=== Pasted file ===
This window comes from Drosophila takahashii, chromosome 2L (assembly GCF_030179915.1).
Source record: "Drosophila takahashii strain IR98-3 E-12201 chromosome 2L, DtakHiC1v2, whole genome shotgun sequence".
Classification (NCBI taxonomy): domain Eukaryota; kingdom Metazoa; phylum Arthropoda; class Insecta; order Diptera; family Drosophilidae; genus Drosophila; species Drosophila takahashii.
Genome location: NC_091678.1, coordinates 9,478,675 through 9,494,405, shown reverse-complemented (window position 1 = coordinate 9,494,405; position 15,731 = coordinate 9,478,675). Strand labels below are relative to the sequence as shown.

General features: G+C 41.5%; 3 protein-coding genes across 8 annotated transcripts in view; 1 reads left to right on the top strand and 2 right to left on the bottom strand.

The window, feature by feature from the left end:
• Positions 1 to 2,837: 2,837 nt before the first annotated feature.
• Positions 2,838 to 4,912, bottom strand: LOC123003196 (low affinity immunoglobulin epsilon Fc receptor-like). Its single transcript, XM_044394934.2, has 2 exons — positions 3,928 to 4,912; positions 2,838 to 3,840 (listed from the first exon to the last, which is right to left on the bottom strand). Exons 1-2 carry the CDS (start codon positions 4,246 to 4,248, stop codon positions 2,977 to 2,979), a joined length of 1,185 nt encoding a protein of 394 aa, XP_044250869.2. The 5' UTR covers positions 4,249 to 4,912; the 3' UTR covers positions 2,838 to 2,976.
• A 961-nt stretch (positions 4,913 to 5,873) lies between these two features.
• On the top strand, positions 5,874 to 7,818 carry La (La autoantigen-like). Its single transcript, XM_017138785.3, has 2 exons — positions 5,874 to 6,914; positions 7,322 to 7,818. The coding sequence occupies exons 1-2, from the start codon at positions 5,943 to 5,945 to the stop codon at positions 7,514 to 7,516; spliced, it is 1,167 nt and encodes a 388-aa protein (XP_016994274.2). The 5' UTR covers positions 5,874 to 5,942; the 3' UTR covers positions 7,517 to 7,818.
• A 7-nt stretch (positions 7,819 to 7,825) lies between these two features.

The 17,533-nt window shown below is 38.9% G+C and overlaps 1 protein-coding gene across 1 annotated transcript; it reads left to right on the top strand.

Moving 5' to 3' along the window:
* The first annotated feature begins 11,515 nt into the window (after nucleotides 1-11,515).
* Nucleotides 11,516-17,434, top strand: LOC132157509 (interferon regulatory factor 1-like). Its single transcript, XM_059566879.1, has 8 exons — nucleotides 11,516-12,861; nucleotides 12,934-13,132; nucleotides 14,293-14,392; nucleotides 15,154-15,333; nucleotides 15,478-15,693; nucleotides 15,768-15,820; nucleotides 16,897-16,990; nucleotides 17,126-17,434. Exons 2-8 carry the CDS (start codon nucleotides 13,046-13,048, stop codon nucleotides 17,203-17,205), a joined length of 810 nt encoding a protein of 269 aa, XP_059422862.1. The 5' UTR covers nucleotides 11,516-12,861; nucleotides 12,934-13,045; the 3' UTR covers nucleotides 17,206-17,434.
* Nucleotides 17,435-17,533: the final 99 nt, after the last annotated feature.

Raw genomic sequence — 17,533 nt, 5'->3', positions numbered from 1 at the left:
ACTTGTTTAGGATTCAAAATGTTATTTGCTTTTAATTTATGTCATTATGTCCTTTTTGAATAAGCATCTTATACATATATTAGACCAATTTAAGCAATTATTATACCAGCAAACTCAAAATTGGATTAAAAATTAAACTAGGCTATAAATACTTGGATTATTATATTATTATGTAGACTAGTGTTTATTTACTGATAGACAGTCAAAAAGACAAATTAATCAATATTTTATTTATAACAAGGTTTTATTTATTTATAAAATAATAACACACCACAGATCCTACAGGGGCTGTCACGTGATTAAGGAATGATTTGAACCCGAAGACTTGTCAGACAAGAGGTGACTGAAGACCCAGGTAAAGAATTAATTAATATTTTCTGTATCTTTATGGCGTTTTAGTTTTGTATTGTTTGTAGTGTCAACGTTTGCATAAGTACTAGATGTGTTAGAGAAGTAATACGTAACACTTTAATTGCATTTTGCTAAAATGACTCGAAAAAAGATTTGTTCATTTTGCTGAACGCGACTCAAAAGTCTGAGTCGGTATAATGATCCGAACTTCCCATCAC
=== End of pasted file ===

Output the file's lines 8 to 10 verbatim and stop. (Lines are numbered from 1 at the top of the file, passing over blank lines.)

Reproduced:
• Positions 2,838 to 4,912, bottom strand: LOC123003196 (low affinity immunoglobulin epsilon Fc receptor-like). Its single transcript, XM_044394934.2, has 2 exons — positions 3,928 to 4,912; positions 2,838 to 3,840 (listed from the first exon to the last, which is right to left on the bottom strand). Exons 1-2 carry the CDS (start codon positions 4,246 to 4,248, stop codon positions 2,977 to 2,979), a joined length of 1,185 nt encoding a protein of 394 aa, XP_044250869.2. The 5' UTR covers positions 4,249 to 4,912; the 3' UTR covers positions 2,838 to 2,976.
• A 961-nt stretch (positions 4,913 to 5,873) lies between these two features.
• On the top strand, positions 5,874 to 7,818 carry La (La autoantigen-like). Its single transcript, XM_017138785.3, has 2 exons — positions 5,874 to 6,914; positions 7,322 to 7,818. The coding sequence occupies exons 1-2, from the start codon at positions 5,943 to 5,945 to the stop codon at positions 7,514 to 7,516; spliced, it is 1,167 nt and encodes a 388-aa protein (XP_016994274.2). The 5' UTR covers positions 5,874 to 5,942; the 3' UTR covers positions 7,517 to 7,818.